Why does Jack command the boys to dance and chant, and why is this an effective leadership tactic?

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lentzk's profile pic

Kristen Lentz | Middle School Teacher | (Level 1) Educator Emeritus

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*Question has been edited to a single question.

Jack commands the boys "Do our dance! Come on! Dance!" in chapter nine of Lord of the Flies after Ralph has questioned his authority in front of the other boys (150).  Jack uses the dance and chanting as a diversionary tactic to draw attention away from Ralph's very serious and practical questions about the building storm and shelter.  The dance serves as a unifying ritual, pulling all the boys into a frenzy of blood-lust, led by Jack, the most powerful hunter in the group.  Jack's call to dance deflects the boys' focus from more practical matters; his tactic is both effective and manipulative.  The chant unifies the boys into a common purpose, making it very easy for them to forget about their worries on the island.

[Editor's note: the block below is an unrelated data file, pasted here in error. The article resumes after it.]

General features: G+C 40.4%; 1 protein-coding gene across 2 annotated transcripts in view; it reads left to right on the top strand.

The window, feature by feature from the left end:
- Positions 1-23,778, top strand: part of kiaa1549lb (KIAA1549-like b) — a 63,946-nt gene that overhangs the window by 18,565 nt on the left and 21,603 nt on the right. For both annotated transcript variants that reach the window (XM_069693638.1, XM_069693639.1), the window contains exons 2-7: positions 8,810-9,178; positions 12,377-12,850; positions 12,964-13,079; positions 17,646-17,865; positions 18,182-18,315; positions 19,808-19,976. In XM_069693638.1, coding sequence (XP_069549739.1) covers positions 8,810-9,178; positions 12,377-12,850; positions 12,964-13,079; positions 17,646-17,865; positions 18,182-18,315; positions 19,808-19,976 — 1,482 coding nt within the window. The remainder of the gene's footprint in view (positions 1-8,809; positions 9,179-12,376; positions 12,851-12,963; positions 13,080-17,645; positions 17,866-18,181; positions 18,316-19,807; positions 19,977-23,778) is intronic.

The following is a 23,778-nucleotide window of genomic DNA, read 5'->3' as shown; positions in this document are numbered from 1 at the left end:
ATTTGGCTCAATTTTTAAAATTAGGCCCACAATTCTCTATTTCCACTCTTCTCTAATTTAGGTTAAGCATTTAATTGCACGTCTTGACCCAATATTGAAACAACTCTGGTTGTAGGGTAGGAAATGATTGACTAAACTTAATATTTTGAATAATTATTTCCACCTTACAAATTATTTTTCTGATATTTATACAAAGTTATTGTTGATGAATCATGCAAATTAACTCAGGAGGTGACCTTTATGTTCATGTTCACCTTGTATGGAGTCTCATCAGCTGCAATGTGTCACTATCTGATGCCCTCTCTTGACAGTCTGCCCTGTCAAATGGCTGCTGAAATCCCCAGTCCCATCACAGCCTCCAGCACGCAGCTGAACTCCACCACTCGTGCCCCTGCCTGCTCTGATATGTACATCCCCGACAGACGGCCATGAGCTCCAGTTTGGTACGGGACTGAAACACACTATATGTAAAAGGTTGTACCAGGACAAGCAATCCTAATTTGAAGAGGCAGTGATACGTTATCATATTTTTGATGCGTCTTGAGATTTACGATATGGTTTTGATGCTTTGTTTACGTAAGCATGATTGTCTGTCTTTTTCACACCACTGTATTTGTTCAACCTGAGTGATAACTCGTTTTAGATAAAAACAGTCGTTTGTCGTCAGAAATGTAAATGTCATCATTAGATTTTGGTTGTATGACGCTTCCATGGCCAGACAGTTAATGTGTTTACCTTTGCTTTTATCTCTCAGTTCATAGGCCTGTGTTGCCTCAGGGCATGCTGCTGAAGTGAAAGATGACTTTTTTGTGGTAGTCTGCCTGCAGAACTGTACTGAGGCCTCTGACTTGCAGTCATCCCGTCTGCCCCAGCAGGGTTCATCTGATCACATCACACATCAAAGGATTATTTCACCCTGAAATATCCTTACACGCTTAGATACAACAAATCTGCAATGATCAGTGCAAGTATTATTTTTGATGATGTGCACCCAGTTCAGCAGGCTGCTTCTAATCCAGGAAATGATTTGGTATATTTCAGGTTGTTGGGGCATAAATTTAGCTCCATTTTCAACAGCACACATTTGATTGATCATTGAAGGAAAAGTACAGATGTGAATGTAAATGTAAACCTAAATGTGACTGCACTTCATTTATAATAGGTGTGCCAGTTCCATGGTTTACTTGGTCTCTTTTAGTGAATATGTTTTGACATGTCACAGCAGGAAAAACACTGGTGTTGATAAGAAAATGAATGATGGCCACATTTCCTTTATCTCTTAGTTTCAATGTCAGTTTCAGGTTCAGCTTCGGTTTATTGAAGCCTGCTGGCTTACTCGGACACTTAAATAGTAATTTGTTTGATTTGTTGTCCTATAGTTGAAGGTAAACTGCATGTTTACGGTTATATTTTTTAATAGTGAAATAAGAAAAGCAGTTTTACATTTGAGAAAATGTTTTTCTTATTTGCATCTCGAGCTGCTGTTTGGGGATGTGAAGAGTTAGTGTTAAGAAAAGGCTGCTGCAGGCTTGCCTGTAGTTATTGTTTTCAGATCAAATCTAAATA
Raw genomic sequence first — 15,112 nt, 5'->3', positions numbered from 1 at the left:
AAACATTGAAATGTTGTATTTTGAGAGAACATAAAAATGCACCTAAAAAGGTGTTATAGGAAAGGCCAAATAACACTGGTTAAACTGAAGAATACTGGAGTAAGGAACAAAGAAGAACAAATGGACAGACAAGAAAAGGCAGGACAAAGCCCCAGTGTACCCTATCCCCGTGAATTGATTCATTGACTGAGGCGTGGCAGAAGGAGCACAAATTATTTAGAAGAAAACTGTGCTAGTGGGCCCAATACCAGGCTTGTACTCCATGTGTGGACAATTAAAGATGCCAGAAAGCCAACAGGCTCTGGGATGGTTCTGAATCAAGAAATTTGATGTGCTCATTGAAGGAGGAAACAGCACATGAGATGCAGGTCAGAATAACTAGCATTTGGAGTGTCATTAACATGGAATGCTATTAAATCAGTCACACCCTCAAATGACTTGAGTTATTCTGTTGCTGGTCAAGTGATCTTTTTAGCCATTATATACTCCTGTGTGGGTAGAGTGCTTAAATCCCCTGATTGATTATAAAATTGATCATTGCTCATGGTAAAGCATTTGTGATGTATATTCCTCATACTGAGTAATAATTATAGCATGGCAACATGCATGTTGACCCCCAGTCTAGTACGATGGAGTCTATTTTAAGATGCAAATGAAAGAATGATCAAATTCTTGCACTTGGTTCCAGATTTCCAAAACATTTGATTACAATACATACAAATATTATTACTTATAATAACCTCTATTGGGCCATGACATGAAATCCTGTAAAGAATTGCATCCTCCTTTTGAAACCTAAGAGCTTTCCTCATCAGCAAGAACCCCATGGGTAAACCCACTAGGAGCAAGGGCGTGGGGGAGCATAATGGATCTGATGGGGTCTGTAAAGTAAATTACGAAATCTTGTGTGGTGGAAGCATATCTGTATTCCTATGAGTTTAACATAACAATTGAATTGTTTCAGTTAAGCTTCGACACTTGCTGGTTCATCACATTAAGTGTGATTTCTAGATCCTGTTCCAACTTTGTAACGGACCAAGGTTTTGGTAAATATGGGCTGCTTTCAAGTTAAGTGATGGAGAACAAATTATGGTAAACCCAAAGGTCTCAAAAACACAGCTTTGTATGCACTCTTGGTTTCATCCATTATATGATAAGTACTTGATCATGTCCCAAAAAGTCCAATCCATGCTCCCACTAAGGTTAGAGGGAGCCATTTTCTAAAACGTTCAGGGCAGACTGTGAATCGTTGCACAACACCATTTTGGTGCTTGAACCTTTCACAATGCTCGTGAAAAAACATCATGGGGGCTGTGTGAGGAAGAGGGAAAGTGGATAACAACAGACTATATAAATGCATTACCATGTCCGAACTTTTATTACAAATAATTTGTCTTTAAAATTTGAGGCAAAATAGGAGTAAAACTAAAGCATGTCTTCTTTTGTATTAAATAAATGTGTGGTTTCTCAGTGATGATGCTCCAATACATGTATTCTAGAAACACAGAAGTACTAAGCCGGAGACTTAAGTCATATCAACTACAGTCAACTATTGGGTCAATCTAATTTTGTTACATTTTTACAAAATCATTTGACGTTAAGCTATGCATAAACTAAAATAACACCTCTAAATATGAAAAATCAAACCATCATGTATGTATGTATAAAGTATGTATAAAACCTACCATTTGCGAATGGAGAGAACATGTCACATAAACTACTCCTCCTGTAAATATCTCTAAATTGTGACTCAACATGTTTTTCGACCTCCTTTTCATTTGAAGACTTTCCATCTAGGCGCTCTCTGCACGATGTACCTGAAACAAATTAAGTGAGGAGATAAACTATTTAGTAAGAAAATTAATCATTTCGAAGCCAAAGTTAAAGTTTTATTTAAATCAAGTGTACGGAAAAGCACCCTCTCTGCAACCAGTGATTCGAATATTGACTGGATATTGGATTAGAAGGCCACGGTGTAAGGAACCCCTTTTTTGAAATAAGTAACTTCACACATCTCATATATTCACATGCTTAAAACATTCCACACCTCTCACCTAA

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teachersage | (Level 2) Senior Educator

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In chapter nine, Jack has fed the others meat and asserted his leadership over the group, challenging Ralph. The two get into a verbal conflict, with Ralph asserting he is, in fact, the chief. When it begins to rain, he ridicules Jack for not having built shelters. To divert the boys and get control of the situation, Jack orders them all to dance:

Jack leapt on to the sand. "Do our dance! Come on! Dance!"

Jack orders the dance so that he can gain ascendancy by tapping into the most primal and basest instincts of the mob. The dance, with its repeated chant of "Kill the beast! Cut his throat! Spill his blood!" moves the group away from reason and toward emotions and violence. It is an effective leadership tactic as groups are more often moved by emotion than logic.

By the end of the evening, the group has murdered Simon. The crime binds them together with a shared dark secret and solidifies Jack's control over the island, as Ralph recognizes in the next chapter.